A Cowboy’s Faith: Apple-less orchard recompenses

buchmanhead“The orchard never did produce very many apples.”

A handful of small apple trees were in the quarter-acre west of our home when we moved here 44-plus years ago.

Despite getting along fine in college botany and mowing lots of lawns, our thumb’s not green. Forgetful about book learning, seems weather fragile fruit trees don’t always yield.

Think they were miniature Jonathans, the most apples ever picked in a year from the dwarf trees didn’t fill a three-gallon pail.

Mostly green with a tinge of red, the apples wouldn’t ripen, were hard to bite, and sour, too. That is if we could find fruit around the worm holes, rust and bug specs.

One time, there were enough tiny apples, which took forever to peel, for a little pie that sure could have used more sugar.

Wind blew one of the weak trees over; then a couple more expired. The last two, which sometimes blossomed, but never produced, were killed when we moved in hog pens.

A dozen or so other trees, elms and what we’re told are ash, initially small, continued to grow weakly, often shedding limbs, with a few vanishing here and there, too.

Still, the somewhat wasted area’s always been called the “orchard,” remaining so today. Probably, better description, besides hog lot, would have been junk yard.

When the brush racetrack closed, we got its dilapidated starting gate, with intent to build bucking and roping chutes, which we never did. Rather, the old steel contraption soon became storage for rusted pipe, posts, wire rolls, scrap lumber, just name it.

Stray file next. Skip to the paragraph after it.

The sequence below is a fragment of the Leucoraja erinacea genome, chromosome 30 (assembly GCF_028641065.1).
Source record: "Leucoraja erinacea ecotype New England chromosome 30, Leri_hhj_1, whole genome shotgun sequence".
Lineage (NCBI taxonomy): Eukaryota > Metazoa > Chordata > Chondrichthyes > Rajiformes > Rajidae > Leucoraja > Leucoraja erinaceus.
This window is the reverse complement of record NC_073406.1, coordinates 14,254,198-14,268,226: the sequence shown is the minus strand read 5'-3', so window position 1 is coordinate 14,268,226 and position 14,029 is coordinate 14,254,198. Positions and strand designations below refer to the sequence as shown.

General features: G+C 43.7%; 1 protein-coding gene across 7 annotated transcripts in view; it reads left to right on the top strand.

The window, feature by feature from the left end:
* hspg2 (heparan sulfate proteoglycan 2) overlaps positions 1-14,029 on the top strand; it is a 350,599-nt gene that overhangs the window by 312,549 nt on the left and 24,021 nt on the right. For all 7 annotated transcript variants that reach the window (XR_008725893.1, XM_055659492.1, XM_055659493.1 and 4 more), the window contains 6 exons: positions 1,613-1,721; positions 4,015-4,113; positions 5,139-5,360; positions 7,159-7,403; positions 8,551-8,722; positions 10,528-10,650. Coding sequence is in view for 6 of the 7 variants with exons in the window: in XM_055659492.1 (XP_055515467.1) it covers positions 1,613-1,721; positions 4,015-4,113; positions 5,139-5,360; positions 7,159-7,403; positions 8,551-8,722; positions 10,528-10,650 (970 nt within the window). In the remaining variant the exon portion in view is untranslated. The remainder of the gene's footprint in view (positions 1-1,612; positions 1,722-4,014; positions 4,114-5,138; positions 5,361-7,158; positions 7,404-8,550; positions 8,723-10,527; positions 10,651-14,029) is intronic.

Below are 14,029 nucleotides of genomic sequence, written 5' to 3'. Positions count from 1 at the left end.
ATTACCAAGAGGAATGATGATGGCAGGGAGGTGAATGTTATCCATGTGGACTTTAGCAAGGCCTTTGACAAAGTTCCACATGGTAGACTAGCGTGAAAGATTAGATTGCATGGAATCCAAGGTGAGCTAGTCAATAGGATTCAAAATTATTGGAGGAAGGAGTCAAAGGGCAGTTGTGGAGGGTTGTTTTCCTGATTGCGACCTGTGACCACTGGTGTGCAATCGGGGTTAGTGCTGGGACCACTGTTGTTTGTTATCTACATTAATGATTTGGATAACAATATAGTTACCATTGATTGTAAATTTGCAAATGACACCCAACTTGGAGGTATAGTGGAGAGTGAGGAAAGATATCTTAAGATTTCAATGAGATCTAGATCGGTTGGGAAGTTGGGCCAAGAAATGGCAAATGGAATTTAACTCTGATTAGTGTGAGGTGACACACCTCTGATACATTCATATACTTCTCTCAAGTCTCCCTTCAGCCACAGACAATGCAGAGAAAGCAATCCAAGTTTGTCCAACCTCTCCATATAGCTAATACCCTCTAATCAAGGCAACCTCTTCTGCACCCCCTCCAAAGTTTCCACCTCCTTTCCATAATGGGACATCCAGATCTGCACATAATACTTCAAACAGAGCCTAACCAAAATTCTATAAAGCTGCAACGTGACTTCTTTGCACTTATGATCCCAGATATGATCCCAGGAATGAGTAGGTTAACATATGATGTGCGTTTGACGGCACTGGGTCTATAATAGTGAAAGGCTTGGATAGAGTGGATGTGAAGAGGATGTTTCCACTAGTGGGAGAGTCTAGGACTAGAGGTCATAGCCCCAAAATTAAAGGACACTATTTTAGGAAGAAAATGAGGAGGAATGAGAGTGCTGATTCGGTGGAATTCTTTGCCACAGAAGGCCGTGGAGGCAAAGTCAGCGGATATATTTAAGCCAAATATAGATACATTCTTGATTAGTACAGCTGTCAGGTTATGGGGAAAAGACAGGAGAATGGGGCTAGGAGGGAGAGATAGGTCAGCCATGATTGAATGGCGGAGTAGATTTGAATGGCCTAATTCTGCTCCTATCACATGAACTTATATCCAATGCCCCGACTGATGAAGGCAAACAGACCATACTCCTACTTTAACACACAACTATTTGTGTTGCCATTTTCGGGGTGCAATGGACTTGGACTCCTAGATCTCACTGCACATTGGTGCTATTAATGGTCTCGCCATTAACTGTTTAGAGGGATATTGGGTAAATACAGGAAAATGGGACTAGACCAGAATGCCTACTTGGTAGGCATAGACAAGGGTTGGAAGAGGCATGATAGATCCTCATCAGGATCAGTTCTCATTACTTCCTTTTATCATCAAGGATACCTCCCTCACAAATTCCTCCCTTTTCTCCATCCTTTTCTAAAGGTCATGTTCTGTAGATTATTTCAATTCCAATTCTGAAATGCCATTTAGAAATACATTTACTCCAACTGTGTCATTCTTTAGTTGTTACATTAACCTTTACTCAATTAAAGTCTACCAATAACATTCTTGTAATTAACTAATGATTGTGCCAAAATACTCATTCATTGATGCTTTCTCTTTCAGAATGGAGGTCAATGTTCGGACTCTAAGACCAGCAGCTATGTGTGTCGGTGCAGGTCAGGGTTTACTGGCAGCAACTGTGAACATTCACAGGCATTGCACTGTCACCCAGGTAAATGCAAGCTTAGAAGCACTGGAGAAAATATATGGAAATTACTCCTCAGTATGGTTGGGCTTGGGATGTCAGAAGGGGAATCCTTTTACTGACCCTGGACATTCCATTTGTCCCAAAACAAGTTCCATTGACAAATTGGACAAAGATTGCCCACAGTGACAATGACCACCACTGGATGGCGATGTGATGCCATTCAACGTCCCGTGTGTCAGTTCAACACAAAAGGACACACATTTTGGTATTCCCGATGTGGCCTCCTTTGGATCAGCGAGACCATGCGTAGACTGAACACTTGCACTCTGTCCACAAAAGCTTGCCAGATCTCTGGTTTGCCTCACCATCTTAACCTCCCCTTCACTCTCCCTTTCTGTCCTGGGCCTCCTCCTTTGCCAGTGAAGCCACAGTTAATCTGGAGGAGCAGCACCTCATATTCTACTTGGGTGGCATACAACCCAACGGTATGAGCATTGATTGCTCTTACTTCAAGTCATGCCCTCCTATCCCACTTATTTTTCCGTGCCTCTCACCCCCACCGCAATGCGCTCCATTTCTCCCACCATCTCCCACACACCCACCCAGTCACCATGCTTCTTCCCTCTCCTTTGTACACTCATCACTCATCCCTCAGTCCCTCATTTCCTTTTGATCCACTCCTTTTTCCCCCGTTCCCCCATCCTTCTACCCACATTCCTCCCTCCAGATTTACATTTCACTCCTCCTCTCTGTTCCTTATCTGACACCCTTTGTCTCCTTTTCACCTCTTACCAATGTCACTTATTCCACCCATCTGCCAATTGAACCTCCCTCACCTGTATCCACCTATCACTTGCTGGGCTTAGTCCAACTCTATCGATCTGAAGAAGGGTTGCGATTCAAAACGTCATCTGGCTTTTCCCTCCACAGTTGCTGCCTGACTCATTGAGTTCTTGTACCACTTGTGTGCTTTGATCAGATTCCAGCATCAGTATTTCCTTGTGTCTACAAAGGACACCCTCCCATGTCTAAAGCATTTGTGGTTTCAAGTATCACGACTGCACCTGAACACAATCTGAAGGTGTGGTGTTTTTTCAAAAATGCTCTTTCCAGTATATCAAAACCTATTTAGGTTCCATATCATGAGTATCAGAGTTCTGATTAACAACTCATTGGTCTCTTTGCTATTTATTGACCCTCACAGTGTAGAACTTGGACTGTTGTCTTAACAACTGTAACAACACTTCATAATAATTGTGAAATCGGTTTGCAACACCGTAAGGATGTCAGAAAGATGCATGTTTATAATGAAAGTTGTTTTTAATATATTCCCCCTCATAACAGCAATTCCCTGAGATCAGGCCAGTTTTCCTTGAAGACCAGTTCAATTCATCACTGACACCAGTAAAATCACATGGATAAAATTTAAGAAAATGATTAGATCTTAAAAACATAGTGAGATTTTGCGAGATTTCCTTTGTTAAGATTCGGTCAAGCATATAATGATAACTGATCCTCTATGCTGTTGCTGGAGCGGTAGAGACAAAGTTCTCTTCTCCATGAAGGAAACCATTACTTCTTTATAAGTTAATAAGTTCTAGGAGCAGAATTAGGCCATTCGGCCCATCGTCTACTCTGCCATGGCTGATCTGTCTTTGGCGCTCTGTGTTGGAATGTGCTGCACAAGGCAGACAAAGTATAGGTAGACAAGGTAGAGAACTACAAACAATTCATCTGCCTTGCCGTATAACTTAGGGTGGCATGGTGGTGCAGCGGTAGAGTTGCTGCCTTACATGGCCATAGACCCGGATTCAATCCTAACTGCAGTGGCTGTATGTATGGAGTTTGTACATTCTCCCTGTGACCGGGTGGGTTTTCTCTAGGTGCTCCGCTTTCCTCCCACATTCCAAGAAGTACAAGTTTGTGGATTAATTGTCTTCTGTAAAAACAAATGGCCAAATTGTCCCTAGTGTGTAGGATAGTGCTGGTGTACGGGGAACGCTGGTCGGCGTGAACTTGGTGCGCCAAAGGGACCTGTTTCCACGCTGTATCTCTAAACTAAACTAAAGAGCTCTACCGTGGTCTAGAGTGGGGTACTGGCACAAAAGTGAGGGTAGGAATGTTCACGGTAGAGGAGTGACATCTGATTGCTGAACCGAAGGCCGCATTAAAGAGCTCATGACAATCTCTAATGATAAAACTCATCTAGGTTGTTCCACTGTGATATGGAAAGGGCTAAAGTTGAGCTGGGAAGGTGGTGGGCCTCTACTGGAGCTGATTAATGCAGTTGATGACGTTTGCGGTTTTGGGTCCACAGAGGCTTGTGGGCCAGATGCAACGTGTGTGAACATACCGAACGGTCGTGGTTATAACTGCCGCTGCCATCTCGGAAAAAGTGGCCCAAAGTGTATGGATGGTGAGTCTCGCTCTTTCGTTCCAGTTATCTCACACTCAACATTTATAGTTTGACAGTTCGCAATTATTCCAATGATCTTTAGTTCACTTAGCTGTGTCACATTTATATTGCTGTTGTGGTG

Troughs, feeders, barrels, trailer frame and worthless equipment cluttered the area such it was impossible to mow, always vouching we would, and sometimes even tried.

Finally, after unsuccessful attempts to clean up the mess ourselves, we hired an ambitious crew to salvage some, haul most away, and develop back into at least lawn.

From all the hog rooting, and equipment intrusion, a truckload of soil had to be brought in and leveled so it can be mowed.

Orchard could become site of carriage house for viceroy, stagecoach, hearse, and classic red Thunderbird, and custom-matching, red-white, one-horse trailer.

Reminds us of Second Kings 4:42: “He had few apples from the orchard to eat.” Yet, Proverbs 27:18 “Care for your orchard, and you’ll reap unexpected rewards.”


030615-franksmug2Frank J. Buchman is a lifelong rancher from Alta Vista, a lifetime newspaper writer, syndicated national ag writer and a radio marketing consultant. He writes a weekly column to share A Cowboy’s Faith.


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